Re: Covid-19: European drugs agency to review safety of ibuprofen
Currently there are some concerns about the use of nonsteroidal anti-inflammatory drugs (NSAIDs) and aspirin at conventional doses in the management of COVID-19 (coronavirus disease-19) in adult infected patients (1). We wish to briefly discuss the potential role of high doses of aspirin as a host direct strategy.
The main predictors of critical outcome in COVID-19 infections encompass age, the presence of underlying diseases, the presence of secondary infection and elevated inflammatory indicators in the blood (2). In fact, following COVID-19 infection a highly acute respiratory syndrome may be observed with release of pro-inflammatory cytokines, including interleukin (IL)-1b and IL-6, and a strategy based on their signaling is currently under evaluation (3). In parallel, the recent awareness that COVID 2019 uses ACE2 (receptor Angiotensin converting enzyme 2) as its receptor (4) has led to a focus of attention in the use of angiotensin converting enzyme (ACE) inhibitors (ACEi) and angiotensin receptor blockers (ARBs) as a strategy to counteract COVID infection. Considering the crosstalk between ACE2 signaling and inflammation, Kickbusch and Leung G hypothesized that ACE2 dysregulation of the renin angiotensin system (RAS) may have a central role in the pathophysiology of COVID-19 associated acute lung injury (ALI)/acute respiratory distress syndrome (ARDS). They additionally speculated that the virus binding to ACE2 may attenuate residual ACE2 activity, further skewing the ACE/ACE2 balance to a state of predominant ACE/AngII/AT1 axis signaling (5).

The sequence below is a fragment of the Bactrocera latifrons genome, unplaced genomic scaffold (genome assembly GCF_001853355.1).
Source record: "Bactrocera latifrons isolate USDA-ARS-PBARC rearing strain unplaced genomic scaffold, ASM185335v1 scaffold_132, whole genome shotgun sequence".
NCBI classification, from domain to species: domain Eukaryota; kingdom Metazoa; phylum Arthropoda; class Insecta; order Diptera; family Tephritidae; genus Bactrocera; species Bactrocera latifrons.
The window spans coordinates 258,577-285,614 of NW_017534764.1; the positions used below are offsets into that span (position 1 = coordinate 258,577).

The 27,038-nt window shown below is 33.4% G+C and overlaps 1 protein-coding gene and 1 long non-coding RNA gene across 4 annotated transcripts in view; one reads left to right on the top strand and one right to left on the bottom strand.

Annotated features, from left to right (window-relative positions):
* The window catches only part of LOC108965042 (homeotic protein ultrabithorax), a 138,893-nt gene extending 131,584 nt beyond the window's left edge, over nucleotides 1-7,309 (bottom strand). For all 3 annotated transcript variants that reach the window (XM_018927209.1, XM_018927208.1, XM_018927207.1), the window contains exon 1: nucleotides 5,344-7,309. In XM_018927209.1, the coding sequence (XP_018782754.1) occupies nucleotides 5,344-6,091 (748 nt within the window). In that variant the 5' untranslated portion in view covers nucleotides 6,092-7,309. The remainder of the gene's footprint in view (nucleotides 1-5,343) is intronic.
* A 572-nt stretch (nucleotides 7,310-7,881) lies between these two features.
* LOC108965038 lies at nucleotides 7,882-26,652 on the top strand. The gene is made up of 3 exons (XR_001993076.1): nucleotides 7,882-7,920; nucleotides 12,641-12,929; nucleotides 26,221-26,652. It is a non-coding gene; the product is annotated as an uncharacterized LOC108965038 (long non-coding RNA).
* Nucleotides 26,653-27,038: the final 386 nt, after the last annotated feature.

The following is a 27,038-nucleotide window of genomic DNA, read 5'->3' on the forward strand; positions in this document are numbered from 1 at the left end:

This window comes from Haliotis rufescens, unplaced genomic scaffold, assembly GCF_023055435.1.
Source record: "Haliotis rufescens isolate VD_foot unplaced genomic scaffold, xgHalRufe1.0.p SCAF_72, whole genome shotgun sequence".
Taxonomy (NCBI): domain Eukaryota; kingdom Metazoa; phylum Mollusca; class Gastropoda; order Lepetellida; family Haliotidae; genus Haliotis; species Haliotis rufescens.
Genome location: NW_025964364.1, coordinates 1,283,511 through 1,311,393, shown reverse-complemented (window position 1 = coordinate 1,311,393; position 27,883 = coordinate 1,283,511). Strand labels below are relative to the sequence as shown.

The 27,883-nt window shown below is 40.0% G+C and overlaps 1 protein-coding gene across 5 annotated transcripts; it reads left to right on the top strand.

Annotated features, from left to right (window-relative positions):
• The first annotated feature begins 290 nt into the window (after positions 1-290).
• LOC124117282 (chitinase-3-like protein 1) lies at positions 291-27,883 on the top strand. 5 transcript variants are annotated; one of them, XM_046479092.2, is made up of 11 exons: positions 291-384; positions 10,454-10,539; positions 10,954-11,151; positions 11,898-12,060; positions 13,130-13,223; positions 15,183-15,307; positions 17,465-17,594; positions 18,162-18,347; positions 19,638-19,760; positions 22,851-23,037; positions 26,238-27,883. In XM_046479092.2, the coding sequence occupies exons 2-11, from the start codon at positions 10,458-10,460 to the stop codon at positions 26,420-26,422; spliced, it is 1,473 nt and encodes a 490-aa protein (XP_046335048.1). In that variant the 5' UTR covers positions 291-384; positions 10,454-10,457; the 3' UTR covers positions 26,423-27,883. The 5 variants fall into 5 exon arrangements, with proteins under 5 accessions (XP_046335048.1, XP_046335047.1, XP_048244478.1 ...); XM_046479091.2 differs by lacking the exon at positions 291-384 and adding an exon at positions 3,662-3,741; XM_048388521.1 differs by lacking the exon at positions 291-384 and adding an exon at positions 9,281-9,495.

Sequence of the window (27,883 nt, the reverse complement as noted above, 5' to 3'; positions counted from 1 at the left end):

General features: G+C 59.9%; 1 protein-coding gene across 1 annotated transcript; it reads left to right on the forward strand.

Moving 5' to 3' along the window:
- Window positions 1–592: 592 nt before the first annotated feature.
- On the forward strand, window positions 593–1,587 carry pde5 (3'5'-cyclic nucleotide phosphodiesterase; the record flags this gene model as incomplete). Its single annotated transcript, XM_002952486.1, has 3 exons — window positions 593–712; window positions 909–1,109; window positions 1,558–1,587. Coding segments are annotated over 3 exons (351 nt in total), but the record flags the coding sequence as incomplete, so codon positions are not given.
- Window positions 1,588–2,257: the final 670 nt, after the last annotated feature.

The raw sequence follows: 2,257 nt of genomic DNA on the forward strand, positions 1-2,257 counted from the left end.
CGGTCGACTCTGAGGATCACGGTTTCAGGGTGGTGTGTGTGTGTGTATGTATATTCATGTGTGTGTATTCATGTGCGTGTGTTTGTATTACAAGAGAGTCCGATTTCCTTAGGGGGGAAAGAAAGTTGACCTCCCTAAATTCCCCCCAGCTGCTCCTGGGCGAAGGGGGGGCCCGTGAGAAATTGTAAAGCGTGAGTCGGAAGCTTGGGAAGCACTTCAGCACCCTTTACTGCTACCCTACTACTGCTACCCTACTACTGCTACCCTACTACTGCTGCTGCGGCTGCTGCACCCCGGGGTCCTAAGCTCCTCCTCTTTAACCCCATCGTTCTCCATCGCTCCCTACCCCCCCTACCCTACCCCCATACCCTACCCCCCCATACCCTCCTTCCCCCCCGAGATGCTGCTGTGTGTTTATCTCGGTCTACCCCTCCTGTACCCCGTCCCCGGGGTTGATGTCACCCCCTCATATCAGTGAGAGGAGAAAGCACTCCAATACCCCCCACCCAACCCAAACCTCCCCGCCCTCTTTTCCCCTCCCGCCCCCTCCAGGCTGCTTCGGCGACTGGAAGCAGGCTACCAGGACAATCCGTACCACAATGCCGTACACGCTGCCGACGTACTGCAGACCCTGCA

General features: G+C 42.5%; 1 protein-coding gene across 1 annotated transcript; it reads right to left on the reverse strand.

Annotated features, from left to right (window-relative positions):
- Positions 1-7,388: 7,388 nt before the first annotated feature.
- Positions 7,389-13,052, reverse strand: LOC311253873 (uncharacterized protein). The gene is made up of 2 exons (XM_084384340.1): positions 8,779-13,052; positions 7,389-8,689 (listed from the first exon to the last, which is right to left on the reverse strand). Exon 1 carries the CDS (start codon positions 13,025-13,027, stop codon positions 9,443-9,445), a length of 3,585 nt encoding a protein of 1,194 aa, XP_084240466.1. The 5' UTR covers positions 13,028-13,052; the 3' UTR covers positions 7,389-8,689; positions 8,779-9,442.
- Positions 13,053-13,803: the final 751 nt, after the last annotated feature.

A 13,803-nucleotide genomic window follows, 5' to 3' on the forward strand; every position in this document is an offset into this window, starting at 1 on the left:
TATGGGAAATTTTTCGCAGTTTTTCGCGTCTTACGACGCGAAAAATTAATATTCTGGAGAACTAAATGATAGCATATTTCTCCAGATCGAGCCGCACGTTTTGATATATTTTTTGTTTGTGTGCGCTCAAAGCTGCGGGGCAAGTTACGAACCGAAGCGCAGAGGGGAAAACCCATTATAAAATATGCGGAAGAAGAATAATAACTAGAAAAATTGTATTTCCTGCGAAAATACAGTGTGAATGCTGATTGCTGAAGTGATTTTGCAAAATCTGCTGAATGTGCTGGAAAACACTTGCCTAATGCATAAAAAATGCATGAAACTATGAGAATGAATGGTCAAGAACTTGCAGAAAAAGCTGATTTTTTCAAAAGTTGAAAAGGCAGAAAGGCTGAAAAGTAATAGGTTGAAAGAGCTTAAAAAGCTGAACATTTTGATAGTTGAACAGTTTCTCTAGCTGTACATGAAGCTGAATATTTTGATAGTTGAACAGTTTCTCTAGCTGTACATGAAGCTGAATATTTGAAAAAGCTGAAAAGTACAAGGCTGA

On the other hand, several seminal studies have previously investigated in renal and cardiovascular apparatus the link between Ang II and nuclear factor κB (NF-κB) (6-7) showing that Angiotensin II activates NF-kB through AT1 and AT2 receptors (8). NF-kB is a ubiquitous master regulator of immunology/inflammatory response (9-10). Consequently, the inhibition of its activity could be a successfully strategy in controlling also AT2 signaling.
Aspirin and salicylates at higher doses with respect to those used to inhibit cycloxygenase (COX) activity have been shown to inhibit NF-kb activity also in lung cells (11-12). Interestingly, in a model of rats harboring human renin and angiotensinogen genes high doses of aspirin were able to inhibit NF-κB and to protect from angiotensin II induced renal and cardiovascular damage (13). It is worth noting that 5 to 8 g aspirin, in multiple daily doses of 1 g, were traditionally administered in the management of rheumatoid arthritis (14). That a substantial inhibition of NF-κB activity “in vivo” by high doses of aspirin and salicylate could be achievable in clinical practice has been previously recognized and discussed as a potential anticancer strategy (15).
In conclusion, in COVID-19 infection, targeting NF-kb with high doses of aspirin or salicylate could be part of a host directed therapeutic strategy to treat or prevent fatal “cytokine storms” in which the immune system is at the basis of organ failure.
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Competing interests: No competing interests